Among the established agave varieties, the following stand out: Agave Salmiana var, Salmiana, Crassispina, Americana and Mapisaga.
It is important to mention that the lands where this system was established were slightly eroded, overgrazed or simply lands of traditional milpa cultivation.
The second stage begins and now that mesquite layering is part of the annual planning of activities in the Agroecology Park, there is a special season for layering after the hibernation season (from November to the end of January). Many of the layers obtained have been used to replenish the spaces with maguey and we already have some specimens that have been established for a year. This will guarantee the works of reforestation and establishment of the precursor vegetation.
The following activities are planned for this second stage:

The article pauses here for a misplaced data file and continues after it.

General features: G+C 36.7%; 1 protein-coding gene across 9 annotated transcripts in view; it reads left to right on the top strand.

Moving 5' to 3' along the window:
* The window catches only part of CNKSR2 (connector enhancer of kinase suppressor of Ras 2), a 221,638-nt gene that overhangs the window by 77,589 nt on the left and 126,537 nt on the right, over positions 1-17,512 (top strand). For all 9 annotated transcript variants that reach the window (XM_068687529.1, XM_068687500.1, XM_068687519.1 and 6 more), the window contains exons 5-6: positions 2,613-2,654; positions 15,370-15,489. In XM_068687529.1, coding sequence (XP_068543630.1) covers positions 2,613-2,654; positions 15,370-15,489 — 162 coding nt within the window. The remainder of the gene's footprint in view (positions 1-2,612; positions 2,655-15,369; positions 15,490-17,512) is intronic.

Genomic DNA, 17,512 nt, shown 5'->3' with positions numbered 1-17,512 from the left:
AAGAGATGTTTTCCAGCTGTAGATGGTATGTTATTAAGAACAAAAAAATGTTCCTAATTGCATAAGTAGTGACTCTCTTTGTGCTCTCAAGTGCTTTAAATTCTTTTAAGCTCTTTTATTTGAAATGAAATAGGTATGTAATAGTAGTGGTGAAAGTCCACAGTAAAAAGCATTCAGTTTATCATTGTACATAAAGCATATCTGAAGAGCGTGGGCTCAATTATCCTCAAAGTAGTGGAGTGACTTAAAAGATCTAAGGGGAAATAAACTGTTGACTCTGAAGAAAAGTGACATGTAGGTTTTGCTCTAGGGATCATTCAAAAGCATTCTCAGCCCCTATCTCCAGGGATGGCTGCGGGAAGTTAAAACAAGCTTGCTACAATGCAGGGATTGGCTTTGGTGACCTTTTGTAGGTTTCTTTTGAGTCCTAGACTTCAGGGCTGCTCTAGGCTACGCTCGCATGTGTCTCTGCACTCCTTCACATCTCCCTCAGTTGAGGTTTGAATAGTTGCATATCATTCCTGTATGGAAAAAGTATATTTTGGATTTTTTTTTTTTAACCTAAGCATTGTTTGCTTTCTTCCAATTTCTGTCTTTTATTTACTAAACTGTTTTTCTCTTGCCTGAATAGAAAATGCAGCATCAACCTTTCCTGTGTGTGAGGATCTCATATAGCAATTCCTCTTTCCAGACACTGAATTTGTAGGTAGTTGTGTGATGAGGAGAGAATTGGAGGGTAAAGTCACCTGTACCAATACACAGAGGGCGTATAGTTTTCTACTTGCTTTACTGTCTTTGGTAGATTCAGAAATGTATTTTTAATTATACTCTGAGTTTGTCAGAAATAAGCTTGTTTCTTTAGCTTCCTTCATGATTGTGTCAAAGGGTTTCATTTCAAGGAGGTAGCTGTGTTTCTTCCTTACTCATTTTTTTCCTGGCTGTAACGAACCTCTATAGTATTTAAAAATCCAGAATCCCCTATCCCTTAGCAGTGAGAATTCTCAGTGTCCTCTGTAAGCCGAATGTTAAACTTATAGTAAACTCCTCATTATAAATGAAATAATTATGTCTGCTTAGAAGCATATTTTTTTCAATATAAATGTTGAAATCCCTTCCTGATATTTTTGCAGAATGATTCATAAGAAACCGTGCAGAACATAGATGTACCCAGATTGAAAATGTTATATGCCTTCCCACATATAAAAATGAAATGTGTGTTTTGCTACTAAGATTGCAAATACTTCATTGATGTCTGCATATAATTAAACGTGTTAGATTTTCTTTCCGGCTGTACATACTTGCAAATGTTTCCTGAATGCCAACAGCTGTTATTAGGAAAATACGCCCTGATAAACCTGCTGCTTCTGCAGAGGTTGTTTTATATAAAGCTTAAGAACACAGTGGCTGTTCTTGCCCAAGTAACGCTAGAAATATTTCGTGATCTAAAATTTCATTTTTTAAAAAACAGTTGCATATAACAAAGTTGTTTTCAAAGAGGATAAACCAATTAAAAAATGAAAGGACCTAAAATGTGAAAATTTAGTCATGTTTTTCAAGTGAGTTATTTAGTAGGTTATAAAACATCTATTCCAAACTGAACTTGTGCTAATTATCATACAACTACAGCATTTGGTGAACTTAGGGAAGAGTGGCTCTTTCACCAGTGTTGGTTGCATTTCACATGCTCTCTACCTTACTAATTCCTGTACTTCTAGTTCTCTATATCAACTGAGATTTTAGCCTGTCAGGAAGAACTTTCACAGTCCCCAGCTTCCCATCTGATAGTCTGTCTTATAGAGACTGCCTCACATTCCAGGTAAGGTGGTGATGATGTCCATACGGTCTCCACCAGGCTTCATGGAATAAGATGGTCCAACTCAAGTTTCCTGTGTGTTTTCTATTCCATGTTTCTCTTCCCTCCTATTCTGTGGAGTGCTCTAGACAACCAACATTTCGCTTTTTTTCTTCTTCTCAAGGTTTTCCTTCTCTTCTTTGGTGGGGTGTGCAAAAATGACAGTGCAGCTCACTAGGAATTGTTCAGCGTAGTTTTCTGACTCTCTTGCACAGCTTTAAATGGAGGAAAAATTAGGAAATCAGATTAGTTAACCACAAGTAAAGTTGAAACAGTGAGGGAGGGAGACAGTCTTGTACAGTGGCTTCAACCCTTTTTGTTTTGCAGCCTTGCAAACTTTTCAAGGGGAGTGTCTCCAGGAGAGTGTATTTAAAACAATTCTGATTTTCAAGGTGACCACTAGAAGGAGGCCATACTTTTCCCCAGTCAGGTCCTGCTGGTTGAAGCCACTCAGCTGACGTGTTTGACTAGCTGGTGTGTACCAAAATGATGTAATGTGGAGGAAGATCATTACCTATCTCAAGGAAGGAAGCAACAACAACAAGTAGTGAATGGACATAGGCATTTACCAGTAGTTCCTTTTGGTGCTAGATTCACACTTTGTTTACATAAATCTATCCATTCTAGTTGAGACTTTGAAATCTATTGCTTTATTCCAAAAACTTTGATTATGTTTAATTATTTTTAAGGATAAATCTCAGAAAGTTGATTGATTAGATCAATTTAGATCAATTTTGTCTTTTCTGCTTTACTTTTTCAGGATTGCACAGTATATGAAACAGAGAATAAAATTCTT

1.- Development and layering of mesquite for reforestation.
2.- Propagation of agaves by seeds in raised beds.
3.- Propagation of other native legume species such as guajes, palo blanco, tepame and huizaches.
4.- Establishment of more than 1,500 layers of mesquite.
5.- Replacement of maguey plant.
6.- More than 30,000 magueyes established in Vía Orgánica and other communities.
7.- Exploration of new forest species.
8.- Establishment of the native grassland.
9.- Sowing of cover crops.
10.- Maguey and mesquite forage diet for small ruminants.
11.- Mesquite layer acclimatization nursery.
12.- Integration of the maguey to the forest model of the Regenerative Farm.
13.- Design of informative visual material.